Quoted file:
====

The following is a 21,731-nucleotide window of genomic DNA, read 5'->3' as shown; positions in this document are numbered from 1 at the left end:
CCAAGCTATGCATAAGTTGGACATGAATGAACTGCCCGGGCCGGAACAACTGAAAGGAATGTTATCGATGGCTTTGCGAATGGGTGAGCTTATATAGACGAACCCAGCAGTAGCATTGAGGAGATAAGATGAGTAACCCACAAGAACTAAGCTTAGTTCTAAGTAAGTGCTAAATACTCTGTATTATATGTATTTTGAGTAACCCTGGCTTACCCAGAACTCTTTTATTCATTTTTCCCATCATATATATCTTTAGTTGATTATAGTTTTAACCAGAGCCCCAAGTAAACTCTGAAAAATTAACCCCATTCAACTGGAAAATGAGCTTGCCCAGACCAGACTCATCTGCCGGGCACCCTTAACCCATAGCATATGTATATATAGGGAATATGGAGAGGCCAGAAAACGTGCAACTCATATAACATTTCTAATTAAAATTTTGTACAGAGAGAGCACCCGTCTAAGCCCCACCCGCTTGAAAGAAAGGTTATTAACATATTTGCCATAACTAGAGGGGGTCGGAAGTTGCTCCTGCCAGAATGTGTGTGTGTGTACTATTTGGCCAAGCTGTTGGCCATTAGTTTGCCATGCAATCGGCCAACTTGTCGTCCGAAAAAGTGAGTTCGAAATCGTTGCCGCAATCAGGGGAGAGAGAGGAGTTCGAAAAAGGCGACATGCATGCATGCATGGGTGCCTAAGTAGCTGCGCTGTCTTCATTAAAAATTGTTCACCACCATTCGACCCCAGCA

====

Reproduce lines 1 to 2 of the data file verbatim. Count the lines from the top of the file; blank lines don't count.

The following is a 21,731-nucleotide window of genomic DNA, read 5'->3' as shown; positions in this document are numbered from 1 at the left end:
CCAAGCTATGCATAAGTTGGACATGAATGAACTGCCCGGGCCGGAACAACTGAAAGGAATGTTATCGATGGCTTTGCGAATGGGTGAGCTTATATAGACGAACCCAGCAGTAGCATTGAGGAGATAAGATGAGTAACCCACAAGAACTAAGCTTAGTTCTAAGTAAGTGCTAAATACTCTGTATTATATGTATTTTGAGTAACCCTGGCTTACCCAGAACTCTTTTATTCATTTTTCCCATCATATATATCTTTAGTTGATTATAGTTTTAACCAGAGCCCCAAGTAAACTCTGAAAAATTAACCCCATTCAACTGGAAAATGAGCTTGCCCAGACCAGACTCATCTGCCGGGCACCCTTAACCCATAGCATATGTATATATAGGGAATATGGAGAGGCCAGAAAACGTGCAACTCATATAACATTTCTAATTAAAATTTTGTACAGAGAGAGCACCCGTCTAAGCCCCACCCGCTTGAAAGAAAGGTTATTAACATATTTGCCATAACTAGAGGGGGTCGGAAGTTGCTCCTGCCAGAATGTGTGTGTGTGTACTATTTGGCCAAGCTGTTGGCCATTAGTTTGCCATGCAATCGGCCAACTTGTCGTCCGAAAAAGTGAGTTCGAAATCGTTGCCGCAATCAGGGGAGAGAGAGGAGTTCGAAAAAGGCGACATGCATGCATGCATGGGTGCCTAAGTAGCTGCGCTGTCTTCATTAAAAATTGTTCACCACCATTCGACCCCAGCA